This was one of those Game of Thrones episodes that ends so shockingly and perfectly, that it’s easy to forget how tremendously executed the preceding 45 minutes were. “The Lion and the Rose” will be remembered—like “The Rains of Castamere” and “Baelor”—as “that episode where that really big, important thing happened at the end.” In other words, it’s the type of episode you really don’t want to read about on Twitter or elsewhere before seeing it for yourself, because having one of the few satisfying game-changing moments from this series spoiled for you would be almost enough to dampen one’s mirth over the fact that one of television’s most loathed characters received a send-off worthy of his loathsomeness.
But let’s work our way toward that. After all, this episode and a large portion of the previous seasons have slowly built the momentum for this final, breathtaking (so to speak) moment.
One word many people are using to describe Game of Thrones since last season has been “confident.” Showrunners David Benioff and D.B. Weiss have seemingly eased their way toward a level of comfort in their unfolding of the numerous stories throughout Westeros that is noticeably different from its first and second seasons. Or maybe it just seems that way. These are vague descriptors that express something that is difficult to articulate: what exactly does everyone mean when they talk about this show’s confidence?
This episode just happens to be full of examples. Its opening scene is a curiosity; several details make it difficult to decipher at first, and yet it’s captivating. We see a youthful-looking group running through a lush forest, green on green. It feels like forever since this kind of color and energy has been seen on this show, and I’m curious to know whether anyone else suspected for a moment initially that it might be a flashback to simpler times at Winterfell. Then comes the subtle reveal: not dire wolves, but hounds. These aren’t youths playing at hunting each other, but actually a hunt for a real girl. Suddenly it becomes a terrorizing chase, culminating in a reintroduction to Ramsay Snow/Bolton and a broken Theon, now called Reek. It takes confidence in audience to recall where to place these characters and in the show’s ability to maintain our interest through the action depicted until we figure out what it is we’re looking at.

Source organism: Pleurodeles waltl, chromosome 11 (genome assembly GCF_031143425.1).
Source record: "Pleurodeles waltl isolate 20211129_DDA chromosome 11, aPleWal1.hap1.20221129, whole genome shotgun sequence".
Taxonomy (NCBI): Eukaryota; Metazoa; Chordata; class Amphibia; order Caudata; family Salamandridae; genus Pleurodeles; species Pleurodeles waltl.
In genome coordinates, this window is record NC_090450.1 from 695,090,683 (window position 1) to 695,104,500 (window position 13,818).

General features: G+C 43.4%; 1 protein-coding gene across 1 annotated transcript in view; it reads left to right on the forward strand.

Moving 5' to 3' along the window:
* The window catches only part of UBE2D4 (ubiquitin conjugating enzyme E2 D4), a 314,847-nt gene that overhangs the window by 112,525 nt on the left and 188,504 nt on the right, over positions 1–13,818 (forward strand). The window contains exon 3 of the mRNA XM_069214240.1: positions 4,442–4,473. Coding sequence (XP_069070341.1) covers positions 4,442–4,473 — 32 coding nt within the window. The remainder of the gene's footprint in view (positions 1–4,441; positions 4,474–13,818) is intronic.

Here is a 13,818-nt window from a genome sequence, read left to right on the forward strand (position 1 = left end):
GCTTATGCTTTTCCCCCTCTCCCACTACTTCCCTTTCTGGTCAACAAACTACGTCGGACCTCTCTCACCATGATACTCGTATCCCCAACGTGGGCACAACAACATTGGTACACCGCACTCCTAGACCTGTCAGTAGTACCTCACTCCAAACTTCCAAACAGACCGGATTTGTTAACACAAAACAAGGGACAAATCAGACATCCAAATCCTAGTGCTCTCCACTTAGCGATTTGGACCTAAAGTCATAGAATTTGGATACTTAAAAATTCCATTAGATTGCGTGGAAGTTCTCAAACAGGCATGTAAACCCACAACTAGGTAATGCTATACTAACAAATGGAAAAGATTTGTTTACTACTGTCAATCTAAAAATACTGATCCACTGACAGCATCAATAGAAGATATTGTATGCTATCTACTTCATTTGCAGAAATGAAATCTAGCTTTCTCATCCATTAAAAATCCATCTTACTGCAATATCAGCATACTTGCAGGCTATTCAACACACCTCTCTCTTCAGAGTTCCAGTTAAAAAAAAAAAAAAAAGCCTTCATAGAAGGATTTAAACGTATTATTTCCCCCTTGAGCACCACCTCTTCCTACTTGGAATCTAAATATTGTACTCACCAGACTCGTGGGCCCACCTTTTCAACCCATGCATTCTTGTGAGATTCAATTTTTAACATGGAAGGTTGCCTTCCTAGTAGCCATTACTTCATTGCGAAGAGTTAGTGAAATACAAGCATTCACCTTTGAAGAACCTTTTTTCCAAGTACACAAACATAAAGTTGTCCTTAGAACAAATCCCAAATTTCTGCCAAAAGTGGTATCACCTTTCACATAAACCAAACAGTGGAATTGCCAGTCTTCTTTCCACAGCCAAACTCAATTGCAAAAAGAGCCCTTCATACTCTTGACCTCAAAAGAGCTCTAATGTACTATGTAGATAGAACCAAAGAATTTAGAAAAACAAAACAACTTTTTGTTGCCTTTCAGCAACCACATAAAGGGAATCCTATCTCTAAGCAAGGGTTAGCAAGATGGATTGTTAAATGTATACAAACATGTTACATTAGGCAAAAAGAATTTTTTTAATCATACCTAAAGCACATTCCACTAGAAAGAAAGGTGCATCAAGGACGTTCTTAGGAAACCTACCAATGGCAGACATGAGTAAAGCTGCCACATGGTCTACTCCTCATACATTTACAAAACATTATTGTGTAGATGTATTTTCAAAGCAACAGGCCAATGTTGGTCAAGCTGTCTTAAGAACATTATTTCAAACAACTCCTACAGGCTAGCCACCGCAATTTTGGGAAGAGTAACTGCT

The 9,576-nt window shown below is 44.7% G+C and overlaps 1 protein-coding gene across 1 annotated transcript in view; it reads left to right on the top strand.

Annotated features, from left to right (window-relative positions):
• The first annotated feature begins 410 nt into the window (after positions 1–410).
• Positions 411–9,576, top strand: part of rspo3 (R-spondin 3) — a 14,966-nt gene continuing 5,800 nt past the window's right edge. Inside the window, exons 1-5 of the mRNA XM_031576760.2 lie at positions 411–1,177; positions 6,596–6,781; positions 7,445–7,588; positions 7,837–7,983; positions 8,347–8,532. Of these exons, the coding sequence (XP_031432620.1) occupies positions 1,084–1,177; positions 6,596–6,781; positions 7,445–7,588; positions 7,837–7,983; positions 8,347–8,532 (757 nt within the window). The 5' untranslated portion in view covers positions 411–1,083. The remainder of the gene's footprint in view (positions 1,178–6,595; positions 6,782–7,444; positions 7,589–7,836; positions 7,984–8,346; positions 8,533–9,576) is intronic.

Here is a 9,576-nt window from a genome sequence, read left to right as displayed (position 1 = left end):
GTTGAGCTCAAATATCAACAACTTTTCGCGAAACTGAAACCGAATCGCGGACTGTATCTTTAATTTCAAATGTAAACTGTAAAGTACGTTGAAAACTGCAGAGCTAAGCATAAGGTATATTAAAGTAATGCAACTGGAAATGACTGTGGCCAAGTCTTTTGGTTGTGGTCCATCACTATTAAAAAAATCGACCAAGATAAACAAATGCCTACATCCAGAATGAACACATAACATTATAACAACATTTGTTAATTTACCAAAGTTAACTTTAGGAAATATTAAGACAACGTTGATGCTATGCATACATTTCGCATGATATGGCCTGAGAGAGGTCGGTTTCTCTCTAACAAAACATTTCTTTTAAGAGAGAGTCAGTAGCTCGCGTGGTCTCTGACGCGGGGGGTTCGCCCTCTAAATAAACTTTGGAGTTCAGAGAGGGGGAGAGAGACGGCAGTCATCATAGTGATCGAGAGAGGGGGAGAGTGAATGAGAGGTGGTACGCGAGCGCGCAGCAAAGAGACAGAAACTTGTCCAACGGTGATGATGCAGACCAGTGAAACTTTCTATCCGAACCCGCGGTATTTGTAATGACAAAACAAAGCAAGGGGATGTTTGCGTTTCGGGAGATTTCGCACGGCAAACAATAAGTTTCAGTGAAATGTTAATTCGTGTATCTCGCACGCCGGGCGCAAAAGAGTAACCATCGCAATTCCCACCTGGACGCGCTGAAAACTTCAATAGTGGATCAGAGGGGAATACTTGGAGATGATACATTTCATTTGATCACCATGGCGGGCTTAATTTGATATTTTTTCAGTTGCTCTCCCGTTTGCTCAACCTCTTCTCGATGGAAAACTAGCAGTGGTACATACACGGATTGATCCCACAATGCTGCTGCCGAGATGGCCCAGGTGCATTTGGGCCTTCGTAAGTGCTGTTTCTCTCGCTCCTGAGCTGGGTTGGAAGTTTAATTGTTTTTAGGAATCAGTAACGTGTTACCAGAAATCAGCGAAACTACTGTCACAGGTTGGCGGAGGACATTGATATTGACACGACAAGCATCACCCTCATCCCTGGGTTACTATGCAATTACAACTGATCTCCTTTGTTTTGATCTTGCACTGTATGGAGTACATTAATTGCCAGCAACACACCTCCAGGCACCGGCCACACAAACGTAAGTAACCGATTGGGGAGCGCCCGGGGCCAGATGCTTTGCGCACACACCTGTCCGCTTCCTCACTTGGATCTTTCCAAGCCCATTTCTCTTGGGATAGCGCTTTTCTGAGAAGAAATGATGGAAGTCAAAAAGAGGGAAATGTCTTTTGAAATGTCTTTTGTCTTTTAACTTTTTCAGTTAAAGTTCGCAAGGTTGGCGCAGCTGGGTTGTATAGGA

So many storylines are going on at once in Game of Thrones that there are some that occasionally fall by the wayside, but this was one episode that devoted what felt like the right amount of time to the right mix of plots. It takes confidence to convince the audience that what they’re watching is more interesting than what else may be going on in that moment, and the later scene between the Boltons uses Ramsay’s own skills of persuasion to do this. While some of the drawn out scenes between Ramsay and Theon last season felt like a bit of a drag, their purpose is becoming clearer, culminating in this episode with the tensest shave this side of Sweeney Todd. Credit Roose Bolton’s quiet intrigue and the inquisitive face of actor Michael McElhatton with indicating to us that Ramsay just might be on to something here. He is reminiscent of Tywin Lannister, except that he seems to listen to those around him. Perhaps this could prove crucial down the road.
Another story that became exciting again this episode is that of Bran, as well as Hodor and the Reed siblings. His reintroduction comes in a sequence similar to the opening moments of the episode, except devoid of color, far in the dark snowy North, accompanied by the snarls of the dire wolf to remove all ambiguity: this is Bran in the skin of Summer, and the hunt is for food. I’ve always been a fan of the way the show depicts the interior of Bran’s mind through these mesmerizing impressionistic montages—when they end, it’s almost as disappointing for me as it is for Bran, who is reminded (and reminded further by Jojen here) that in Summer he’s whole, but as Bran, he is still physically broken. Enter the Heart Tree, a warmly lit oasis in the bleak, blue cold of the North, and for once, the post-vision Bran is clear of purpose. Another scene that is taken up and then left at precisely the right moments.